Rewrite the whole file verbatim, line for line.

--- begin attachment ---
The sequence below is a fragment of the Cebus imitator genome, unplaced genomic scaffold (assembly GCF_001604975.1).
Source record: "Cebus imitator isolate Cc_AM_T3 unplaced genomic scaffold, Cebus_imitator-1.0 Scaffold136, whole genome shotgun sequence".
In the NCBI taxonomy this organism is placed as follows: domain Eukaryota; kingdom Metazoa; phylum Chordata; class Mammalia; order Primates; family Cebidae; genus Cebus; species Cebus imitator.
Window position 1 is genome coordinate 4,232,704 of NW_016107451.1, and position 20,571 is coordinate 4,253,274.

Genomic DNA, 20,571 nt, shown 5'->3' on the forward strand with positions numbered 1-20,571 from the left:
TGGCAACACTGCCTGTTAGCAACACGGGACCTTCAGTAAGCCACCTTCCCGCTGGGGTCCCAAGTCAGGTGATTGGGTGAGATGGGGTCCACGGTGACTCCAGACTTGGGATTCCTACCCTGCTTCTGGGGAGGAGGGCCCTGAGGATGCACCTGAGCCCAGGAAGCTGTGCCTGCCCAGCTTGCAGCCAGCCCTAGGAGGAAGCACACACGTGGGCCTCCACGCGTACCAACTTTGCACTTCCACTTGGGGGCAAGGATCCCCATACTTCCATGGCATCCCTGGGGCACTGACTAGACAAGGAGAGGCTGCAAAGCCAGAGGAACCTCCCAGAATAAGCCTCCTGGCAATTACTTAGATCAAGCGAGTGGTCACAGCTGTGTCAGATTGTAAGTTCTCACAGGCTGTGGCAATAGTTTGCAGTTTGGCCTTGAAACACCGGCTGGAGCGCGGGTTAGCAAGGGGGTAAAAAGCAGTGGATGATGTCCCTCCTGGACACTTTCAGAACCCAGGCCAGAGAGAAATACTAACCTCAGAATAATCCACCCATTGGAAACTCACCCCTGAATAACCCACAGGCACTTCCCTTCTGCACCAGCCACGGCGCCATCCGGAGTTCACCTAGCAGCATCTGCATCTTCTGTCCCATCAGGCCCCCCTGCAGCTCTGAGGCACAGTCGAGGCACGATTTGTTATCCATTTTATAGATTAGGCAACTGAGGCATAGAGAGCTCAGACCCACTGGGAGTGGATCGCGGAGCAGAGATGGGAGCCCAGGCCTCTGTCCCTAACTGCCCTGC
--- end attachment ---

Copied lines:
The sequence below is a fragment of the Cebus imitator genome, unplaced genomic scaffold (assembly GCF_001604975.1).
Source record: "Cebus imitator isolate Cc_AM_T3 unplaced genomic scaffold, Cebus_imitator-1.0 Scaffold136, whole genome shotgun sequence".
In the NCBI taxonomy this organism is placed as follows: domain Eukaryota; kingdom Metazoa; phylum Chordata; class Mammalia; order Primates; family Cebidae; genus Cebus; species Cebus imitator.
Window position 1 is genome coordinate 4,232,704 of NW_016107451.1, and position 20,571 is coordinate 4,253,274.

Genomic DNA, 20,571 nt, shown 5'->3' on the forward strand with positions numbered 1-20,571 from the left:
TGGCAACACTGCCTGTTAGCAACACGGGACCTTCAGTAAGCCACCTTCCCGCTGGGGTCCCAAGTCAGGTGATTGGGTGAGATGGGGTCCACGGTGACTCCAGACTTGGGATTCCTACCCTGCTTCTGGGGAGGAGGGCCCTGAGGATGCACCTGAGCCCAGGAAGCTGTGCCTGCCCAGCTTGCAGCCAGCCCTAGGAGGAAGCACACACGTGGGCCTCCACGCGTACCAACTTTGCACTTCCACTTGGGGGCAAGGATCCCCATACTTCCATGGCATCCCTGGGGCACTGACTAGACAAGGAGAGGCTGCAAAGCCAGAGGAACCTCCCAGAATAAGCCTCCTGGCAATTACTTAGATCAAGCGAGTGGTCACAGCTGTGTCAGATTGTAAGTTCTCACAGGCTGTGGCAATAGTTTGCAGTTTGGCCTTGAAACACCGGCTGGAGCGCGGGTTAGCAAGGGGGTAAAAAGCAGTGGATGATGTCCCTCCTGGACACTTTCAGAACCCAGGCCAGAGAGAAATACTAACCTCAGAATAATCCACCCATTGGAAACTCACCCCTGAATAACCCACAGGCACTTCCCTTCTGCACCAGCCACGGCGCCATCCGGAGTTCACCTAGCAGCATCTGCATCTTCTGTCCCATCAGGCCCCCCTGCAGCTCTGAGGCACAGTCGAGGCACGATTTGTTATCCATTTTATAGATTAGGCAACTGAGGCATAGAGAGCTCAGACCCACTGGGAGTGGATCGCGGAGCAGAGATGGGAGCCCAGGCCTCTGTCCCTAACTGCCCTGC